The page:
A decline in cognitive functions – such as memory, attention and decision-making – is connected to the tightest restrictions in Scotland’s COVID-19 lockdown, a new peer-reviewed study has found.
The research, led by Dr Joanne Ingram from the University of the West of Scotland (UWS), in partnership with Glasgow Caledonian University (GCU), has concluded that restrictions on social interactions led to poorer memory, attention and decision-making, but that these abilities improved as social restrictions were eased.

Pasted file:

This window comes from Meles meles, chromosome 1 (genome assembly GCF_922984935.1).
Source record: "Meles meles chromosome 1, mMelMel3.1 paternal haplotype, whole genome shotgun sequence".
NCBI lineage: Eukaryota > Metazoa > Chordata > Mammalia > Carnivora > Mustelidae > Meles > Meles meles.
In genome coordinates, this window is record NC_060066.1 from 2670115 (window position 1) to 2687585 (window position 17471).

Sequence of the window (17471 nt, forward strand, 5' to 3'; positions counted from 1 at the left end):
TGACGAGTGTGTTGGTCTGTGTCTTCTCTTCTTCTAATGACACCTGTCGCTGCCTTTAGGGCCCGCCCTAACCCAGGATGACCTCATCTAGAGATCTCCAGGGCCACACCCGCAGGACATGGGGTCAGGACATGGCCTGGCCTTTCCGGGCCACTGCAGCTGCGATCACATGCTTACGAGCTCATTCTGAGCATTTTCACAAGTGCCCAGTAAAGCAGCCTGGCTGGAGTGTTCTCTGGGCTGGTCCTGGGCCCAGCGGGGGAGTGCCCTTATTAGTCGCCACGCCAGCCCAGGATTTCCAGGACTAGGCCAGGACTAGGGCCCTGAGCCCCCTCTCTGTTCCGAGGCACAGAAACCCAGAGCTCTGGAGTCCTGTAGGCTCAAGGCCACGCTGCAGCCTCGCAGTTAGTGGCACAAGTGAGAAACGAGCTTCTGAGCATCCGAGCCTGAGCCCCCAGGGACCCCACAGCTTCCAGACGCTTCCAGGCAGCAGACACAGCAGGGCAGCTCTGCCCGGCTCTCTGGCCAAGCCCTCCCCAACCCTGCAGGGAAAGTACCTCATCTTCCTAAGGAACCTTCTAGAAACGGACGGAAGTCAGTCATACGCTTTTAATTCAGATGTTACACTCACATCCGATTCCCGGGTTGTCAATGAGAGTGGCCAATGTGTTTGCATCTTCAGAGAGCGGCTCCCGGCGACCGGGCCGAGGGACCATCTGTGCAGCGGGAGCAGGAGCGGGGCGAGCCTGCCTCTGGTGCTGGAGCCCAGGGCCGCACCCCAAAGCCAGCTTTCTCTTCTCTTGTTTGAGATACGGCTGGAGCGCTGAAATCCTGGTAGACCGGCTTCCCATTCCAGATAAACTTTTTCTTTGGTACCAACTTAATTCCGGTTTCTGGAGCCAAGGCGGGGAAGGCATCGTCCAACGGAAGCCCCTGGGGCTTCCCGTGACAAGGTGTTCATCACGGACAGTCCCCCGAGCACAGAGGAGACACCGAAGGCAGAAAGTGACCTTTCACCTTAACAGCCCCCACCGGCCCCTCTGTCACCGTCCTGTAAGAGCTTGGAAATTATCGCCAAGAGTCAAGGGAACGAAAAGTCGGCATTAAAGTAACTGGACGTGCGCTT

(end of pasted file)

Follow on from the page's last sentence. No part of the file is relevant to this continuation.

The study, which took place between May and August 2020 and was funded by the Chief Scientist Office (CSO), also found that people’s mood improved consistently over this time period, and that improvements in cognitive tasks were different for people who were shielding or living alone, depending on when restrictions changed for them.
When the Scottish Government instigated the initial lockdown in spring 2020, most people suffered a significant decrease in their amount of social interaction, and we know from research with older adults that reduced social interaction links to poorer cognition.
Dr Joanne Ingram, Lecturer in the School of Education and Social Science at UWS